I said: “It’s Ian Holloway. You’ve just told me I haven’t got your job. How can you say that when you haven’t met me?”

“Well, I’m not paying your…”

“I haven’t told you you’ve got to pay my agent, have I? Do you want to meet me or not?”

“They’d finished 16th the previous season, but I fully believed they could play the way I wanted to”

A few days later I drove up to see him, and it was like no other interview you’ll ever have in your life. I’d read what the fans were saying about him, so I went for it.

I walked in, went up to the bar and said: “I’ll have a coffee. Do you want a coffee?”

He went: “Are you paying?”

“Yeah, I’ve heard what you’re like. I don’t want that awkward silence when I sit here and wait and you don’t want to pay. I’m paying.”

So that was how it started.

Then he went for it: “I’ve got some questions for you.”

I said: “No, I’ve got some for you first, before I decide whether I want to work for you or not.”

He answered every one of them fantastically well. I couldn’t argue with it.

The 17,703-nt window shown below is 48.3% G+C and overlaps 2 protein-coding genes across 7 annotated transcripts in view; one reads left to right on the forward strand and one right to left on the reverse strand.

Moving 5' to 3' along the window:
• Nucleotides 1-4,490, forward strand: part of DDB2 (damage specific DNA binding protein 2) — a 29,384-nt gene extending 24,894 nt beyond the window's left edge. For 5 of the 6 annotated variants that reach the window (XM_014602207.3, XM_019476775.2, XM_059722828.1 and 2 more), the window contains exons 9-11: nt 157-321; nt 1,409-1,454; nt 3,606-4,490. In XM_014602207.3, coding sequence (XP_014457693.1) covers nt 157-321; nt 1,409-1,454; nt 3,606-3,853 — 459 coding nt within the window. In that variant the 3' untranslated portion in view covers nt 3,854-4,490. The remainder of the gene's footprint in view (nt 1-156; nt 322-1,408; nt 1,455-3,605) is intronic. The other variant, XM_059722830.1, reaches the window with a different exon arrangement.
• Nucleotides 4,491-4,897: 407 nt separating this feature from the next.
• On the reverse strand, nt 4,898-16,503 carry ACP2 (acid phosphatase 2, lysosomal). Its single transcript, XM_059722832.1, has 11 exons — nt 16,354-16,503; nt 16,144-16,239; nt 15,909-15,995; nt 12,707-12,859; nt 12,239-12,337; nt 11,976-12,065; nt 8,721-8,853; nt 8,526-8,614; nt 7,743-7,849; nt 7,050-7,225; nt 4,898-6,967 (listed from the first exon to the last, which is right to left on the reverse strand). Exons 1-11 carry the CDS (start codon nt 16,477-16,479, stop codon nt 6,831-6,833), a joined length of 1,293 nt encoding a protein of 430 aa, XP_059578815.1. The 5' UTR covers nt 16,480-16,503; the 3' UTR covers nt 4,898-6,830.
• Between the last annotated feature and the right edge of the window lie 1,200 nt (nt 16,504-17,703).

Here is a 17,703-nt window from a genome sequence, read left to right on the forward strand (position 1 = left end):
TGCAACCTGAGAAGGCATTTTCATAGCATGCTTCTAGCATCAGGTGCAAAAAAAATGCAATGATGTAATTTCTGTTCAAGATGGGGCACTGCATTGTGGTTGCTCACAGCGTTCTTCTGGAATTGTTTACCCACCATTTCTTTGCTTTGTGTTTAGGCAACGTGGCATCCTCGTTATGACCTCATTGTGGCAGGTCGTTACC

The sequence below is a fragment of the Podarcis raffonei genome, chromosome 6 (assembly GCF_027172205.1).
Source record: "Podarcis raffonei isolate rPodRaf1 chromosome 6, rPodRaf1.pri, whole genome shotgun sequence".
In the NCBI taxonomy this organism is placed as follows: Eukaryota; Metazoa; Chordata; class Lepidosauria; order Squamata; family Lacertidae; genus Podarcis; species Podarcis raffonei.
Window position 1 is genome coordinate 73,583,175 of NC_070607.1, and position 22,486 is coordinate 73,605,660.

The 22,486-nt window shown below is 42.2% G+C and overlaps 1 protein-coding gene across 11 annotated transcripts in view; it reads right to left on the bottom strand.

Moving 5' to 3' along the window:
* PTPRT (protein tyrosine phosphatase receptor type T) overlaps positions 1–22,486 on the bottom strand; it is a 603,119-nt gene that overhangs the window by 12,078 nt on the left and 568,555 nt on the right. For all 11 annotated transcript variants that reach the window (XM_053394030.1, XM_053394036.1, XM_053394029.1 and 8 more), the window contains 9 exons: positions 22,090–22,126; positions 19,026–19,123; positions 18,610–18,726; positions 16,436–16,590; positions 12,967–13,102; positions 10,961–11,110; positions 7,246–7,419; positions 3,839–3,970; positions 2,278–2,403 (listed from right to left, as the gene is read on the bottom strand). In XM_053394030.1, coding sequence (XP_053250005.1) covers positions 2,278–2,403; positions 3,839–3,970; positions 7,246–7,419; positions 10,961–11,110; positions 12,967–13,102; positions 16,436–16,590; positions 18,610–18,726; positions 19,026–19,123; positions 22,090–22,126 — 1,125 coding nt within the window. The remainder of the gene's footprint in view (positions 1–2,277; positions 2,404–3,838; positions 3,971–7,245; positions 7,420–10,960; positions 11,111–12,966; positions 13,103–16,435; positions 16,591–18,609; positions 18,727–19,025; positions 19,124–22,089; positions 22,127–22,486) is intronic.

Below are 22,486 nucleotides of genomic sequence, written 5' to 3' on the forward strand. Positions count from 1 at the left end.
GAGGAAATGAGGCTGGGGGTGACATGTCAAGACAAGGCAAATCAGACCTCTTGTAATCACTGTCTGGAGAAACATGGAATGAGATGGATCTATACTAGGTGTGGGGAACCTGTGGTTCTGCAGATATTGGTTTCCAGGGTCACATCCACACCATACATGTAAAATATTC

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They’d finished 16th the previous season, but I looked at the team before the interview and I fully believed they could play the way I wanted to.

At the club, the attitude was almost one of acceptance: They thought they were doing well.

I questioned it: “Why is that doing well? Why can’t you set your sights higher?”

I explained the way that I wanted to play. Told them how players at the top level are always focusing on the next thing. When they passed the ball, they didn’t wait. They ran somewhere else. And the player they passed it to knew to do the same.

“I want you to be able to do that. So, I’ll try and bring you a way of thinking about the game that can make that possible.”